PORTLAND -- We often turn to family and friends to help care for our children. It builds relationships and helps us cope with busy lives. Yet many parents have concerns when it comes to leaving their kids in the care of others, including close family members.
One Portland psychologist says honest and loving communication is the key to dealing with child care concerns.
“When there really is that significant problem, the parent has to be able to voice and stand up for their boundaries and the safety of their children in a way that is respectful and easily heard by the other person, so that defenses don’t get up,” said Darci L. Walker, Psy.D.
Walker is a partner in a practice called Core Parenting, which specializes in helping parents, especially through tough situations. And some situations are tougher than others.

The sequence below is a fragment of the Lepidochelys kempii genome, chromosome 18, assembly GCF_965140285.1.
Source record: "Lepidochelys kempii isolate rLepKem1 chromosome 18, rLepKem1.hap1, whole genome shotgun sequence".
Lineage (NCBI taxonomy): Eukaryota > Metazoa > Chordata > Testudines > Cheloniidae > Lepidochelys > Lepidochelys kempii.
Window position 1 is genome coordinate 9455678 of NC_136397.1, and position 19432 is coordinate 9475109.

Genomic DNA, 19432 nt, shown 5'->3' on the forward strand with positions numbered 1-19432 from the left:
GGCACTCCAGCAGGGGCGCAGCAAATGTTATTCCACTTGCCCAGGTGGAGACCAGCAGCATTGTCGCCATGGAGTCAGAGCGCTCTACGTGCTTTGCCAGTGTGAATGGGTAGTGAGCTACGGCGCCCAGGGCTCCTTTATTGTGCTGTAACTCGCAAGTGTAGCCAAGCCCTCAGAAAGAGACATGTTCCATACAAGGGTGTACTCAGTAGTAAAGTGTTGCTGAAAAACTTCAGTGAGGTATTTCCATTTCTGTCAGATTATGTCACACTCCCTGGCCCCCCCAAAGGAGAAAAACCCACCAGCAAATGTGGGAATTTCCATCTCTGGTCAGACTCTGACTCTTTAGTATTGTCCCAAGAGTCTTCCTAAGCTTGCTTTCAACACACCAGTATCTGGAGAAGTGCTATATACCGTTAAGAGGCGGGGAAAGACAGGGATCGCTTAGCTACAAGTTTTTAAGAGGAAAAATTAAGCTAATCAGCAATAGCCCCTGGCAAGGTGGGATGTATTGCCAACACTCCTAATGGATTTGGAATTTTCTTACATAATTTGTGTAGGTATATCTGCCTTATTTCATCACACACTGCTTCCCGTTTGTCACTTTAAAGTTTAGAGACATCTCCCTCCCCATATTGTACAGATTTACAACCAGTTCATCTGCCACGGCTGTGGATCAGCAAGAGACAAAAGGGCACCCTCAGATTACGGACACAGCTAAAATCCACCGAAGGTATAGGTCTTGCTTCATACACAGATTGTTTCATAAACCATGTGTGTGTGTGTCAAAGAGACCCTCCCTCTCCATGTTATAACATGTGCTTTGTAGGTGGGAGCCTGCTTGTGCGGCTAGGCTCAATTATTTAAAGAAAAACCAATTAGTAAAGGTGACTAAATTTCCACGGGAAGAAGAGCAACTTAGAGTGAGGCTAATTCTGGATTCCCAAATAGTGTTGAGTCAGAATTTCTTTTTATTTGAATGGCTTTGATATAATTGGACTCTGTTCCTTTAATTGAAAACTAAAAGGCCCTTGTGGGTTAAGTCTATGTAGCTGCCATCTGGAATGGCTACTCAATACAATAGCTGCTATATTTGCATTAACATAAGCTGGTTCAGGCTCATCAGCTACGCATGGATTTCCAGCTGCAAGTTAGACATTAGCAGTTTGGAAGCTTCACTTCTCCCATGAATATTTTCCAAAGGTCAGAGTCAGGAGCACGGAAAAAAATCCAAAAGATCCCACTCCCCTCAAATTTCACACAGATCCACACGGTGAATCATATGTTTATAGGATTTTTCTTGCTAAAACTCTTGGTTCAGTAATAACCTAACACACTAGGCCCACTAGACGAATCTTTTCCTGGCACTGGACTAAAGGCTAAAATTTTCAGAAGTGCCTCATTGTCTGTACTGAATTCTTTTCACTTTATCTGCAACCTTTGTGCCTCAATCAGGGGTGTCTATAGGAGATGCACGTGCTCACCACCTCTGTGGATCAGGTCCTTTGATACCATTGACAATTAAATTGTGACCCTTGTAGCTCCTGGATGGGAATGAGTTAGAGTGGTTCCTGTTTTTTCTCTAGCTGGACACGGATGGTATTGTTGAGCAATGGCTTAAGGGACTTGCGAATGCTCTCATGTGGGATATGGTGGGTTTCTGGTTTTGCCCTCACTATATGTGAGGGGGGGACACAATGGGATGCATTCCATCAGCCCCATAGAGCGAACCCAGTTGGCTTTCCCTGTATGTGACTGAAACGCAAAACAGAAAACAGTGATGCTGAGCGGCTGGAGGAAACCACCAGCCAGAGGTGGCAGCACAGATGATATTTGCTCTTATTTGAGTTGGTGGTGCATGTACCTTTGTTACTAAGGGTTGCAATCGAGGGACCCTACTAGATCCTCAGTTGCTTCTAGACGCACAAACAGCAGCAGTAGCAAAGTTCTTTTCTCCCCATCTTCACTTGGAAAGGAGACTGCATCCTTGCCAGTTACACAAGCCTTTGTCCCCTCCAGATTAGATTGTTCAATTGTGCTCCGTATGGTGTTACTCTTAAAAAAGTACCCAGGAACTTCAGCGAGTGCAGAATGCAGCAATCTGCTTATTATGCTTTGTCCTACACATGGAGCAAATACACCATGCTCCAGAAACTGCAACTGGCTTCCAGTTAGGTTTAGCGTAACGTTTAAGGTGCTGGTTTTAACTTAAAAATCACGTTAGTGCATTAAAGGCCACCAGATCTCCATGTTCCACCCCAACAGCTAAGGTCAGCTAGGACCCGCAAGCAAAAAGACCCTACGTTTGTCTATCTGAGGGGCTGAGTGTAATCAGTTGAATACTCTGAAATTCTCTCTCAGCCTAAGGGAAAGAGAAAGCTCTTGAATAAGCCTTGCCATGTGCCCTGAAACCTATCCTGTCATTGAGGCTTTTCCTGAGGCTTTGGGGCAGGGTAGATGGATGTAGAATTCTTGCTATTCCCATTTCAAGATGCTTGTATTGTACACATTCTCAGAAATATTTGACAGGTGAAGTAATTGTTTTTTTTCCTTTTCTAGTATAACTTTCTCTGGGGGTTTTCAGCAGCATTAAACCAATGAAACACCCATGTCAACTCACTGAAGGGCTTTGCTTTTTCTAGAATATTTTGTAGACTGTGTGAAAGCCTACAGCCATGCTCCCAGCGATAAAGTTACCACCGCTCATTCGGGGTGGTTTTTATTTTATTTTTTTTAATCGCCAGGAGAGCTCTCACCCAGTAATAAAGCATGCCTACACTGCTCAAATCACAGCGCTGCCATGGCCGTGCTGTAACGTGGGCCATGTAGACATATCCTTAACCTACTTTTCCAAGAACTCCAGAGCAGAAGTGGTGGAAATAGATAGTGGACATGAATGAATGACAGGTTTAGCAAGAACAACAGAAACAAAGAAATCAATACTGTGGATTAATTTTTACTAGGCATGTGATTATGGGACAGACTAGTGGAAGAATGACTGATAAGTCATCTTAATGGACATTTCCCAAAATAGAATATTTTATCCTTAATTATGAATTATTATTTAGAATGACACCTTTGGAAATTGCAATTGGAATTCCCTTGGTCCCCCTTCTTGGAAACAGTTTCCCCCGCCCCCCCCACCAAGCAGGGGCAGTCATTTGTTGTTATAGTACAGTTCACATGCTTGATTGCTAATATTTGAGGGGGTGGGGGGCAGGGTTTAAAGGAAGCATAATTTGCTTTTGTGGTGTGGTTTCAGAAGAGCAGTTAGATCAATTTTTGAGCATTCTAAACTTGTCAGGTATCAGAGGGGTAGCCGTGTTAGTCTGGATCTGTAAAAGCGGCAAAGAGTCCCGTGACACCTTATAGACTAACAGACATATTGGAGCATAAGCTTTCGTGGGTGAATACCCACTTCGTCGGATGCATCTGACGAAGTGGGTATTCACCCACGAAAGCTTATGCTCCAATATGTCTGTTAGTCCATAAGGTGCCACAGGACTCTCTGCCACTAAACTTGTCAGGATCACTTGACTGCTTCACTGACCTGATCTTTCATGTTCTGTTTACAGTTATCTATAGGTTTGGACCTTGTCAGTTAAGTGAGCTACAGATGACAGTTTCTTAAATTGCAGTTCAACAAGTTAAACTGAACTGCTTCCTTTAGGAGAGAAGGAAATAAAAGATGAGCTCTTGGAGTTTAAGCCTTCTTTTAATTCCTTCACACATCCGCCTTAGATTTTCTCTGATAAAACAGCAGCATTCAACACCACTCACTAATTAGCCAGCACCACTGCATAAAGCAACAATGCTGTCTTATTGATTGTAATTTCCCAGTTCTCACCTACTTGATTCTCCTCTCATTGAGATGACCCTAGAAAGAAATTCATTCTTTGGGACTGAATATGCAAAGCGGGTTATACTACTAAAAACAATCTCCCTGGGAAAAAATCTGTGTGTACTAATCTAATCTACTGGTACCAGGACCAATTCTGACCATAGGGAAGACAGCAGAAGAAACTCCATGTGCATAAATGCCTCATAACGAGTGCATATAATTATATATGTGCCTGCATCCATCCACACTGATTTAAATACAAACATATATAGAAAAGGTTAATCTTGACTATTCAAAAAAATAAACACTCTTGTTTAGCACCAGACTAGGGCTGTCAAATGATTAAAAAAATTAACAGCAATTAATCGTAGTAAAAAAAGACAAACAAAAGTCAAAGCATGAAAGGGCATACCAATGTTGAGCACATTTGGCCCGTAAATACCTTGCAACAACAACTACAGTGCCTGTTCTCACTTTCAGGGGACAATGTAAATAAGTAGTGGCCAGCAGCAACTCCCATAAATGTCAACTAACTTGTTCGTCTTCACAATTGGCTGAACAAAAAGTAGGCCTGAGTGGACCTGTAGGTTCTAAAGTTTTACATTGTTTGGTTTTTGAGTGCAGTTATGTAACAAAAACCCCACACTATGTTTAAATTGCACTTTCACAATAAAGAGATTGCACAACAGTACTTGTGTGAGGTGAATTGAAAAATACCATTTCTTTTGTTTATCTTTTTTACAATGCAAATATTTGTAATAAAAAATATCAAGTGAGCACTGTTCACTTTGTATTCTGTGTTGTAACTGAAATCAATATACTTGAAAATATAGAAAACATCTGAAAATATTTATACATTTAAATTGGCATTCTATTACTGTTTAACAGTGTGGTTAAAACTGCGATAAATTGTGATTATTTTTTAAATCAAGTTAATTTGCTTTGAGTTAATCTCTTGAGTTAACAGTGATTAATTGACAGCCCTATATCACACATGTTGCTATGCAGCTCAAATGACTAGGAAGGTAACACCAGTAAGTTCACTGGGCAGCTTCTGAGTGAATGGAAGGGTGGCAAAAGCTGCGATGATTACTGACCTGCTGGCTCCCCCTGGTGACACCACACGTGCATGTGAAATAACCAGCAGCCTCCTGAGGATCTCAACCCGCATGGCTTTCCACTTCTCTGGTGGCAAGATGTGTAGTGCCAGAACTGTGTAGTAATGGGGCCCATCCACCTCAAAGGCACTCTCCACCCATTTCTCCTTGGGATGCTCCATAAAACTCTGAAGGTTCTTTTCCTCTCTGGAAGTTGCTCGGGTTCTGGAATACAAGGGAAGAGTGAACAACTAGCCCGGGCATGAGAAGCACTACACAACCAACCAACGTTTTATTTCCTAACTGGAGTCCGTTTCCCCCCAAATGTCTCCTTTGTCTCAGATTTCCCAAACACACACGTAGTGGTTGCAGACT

Walker encourages parents to not sweat the small stuff, like if grandparents hand out more cookies than parents want, or break bedtime rules by a little.
But bigger issues deserve your attention. From the caregiver not childproofing their home, to serious issues of substance abuse or dementia, there may be issues that must be resolved before children can be left in a loved one’s care.
Walker hopes the conversation over how to help a caregiver through their problems, will build a better relationship for everyone.
“The more openly you’re able to talk about those issues generally with your loved ones, the easier it will be to incorporate concerns about your children.”